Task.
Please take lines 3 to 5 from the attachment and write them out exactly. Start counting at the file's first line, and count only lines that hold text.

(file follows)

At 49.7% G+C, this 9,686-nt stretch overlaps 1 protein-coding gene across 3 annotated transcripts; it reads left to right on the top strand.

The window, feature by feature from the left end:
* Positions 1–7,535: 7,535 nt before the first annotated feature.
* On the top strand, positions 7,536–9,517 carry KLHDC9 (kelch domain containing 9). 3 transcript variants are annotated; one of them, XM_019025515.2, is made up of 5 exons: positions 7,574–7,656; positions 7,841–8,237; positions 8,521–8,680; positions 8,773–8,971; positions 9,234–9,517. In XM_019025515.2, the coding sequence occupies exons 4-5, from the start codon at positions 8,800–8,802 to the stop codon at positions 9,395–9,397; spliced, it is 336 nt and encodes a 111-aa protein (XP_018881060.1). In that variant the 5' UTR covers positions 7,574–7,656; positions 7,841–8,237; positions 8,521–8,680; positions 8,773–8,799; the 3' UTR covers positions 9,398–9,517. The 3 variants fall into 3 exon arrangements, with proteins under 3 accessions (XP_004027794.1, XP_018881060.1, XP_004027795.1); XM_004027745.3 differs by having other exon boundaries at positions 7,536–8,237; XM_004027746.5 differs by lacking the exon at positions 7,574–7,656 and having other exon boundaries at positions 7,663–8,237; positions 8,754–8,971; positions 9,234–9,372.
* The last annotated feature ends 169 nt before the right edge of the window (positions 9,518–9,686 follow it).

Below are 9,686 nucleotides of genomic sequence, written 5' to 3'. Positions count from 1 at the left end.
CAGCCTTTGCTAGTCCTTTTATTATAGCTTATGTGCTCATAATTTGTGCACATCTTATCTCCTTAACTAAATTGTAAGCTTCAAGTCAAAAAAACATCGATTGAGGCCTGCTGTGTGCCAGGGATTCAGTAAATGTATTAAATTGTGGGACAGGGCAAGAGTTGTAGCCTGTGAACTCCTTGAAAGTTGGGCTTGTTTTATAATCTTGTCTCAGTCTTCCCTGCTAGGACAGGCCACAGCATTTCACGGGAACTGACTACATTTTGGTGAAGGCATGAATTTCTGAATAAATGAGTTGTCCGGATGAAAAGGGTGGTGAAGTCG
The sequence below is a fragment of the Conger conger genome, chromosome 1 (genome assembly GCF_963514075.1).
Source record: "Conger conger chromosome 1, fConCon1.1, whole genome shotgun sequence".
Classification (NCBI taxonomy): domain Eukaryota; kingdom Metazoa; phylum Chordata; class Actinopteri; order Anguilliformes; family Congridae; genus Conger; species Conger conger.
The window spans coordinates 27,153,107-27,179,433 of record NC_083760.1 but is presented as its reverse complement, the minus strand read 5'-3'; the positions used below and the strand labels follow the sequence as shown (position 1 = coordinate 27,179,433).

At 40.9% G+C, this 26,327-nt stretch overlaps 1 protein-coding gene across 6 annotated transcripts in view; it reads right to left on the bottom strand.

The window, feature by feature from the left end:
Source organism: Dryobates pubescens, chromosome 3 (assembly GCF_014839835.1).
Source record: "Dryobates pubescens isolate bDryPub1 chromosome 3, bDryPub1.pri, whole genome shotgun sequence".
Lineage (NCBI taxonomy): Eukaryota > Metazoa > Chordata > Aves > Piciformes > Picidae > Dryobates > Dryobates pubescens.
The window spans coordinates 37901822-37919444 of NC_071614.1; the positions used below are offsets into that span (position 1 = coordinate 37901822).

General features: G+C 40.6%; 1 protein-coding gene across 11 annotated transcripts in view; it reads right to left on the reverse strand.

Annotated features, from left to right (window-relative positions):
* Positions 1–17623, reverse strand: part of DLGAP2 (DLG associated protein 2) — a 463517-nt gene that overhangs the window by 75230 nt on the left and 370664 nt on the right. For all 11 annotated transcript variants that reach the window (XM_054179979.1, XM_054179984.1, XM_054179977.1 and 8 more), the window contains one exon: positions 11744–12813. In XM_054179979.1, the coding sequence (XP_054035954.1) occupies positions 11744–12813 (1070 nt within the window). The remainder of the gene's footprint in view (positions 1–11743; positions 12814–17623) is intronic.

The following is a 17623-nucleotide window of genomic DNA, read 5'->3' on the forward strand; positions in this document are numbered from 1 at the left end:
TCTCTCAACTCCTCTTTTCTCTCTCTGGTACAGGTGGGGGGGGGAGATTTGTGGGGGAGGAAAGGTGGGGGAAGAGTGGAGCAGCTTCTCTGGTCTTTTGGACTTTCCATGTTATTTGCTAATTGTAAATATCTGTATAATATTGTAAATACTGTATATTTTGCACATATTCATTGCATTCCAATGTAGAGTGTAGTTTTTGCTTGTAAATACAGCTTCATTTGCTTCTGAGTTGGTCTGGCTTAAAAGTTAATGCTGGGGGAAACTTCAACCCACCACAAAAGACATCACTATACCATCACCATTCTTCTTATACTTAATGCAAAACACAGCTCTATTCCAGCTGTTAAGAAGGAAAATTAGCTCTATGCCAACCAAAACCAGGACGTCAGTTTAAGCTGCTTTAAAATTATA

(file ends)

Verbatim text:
* Positions 1–7,535: 7,535 nt before the first annotated feature.
* On the top strand, positions 7,536–9,517 carry KLHDC9 (kelch domain containing 9). 3 transcript variants are annotated; one of them, XM_019025515.2, is made up of 5 exons: positions 7,574–7,656; positions 7,841–8,237; positions 8,521–8,680; positions 8,773–8,971; positions 9,234–9,517. In XM_019025515.2, the coding sequence occupies exons 4-5, from the start codon at positions 8,800–8,802 to the stop codon at positions 9,395–9,397; spliced, it is 336 nt and encodes a 111-aa protein (XP_018881060.1). In that variant the 5' UTR covers positions 7,574–7,656; positions 7,841–8,237; positions 8,521–8,680; positions 8,773–8,799; the 3' UTR covers positions 9,398–9,517. The 3 variants fall into 3 exon arrangements, with proteins under 3 accessions (XP_004027794.1, XP_018881060.1, XP_004027795.1); XM_004027745.3 differs by having other exon boundaries at positions 7,536–8,237; XM_004027746.5 differs by lacking the exon at positions 7,574–7,656 and having other exon boundaries at positions 7,663–8,237; positions 8,754–8,971; positions 9,234–9,372.
* The last annotated feature ends 169 nt before the right edge of the window (positions 9,518–9,686 follow it).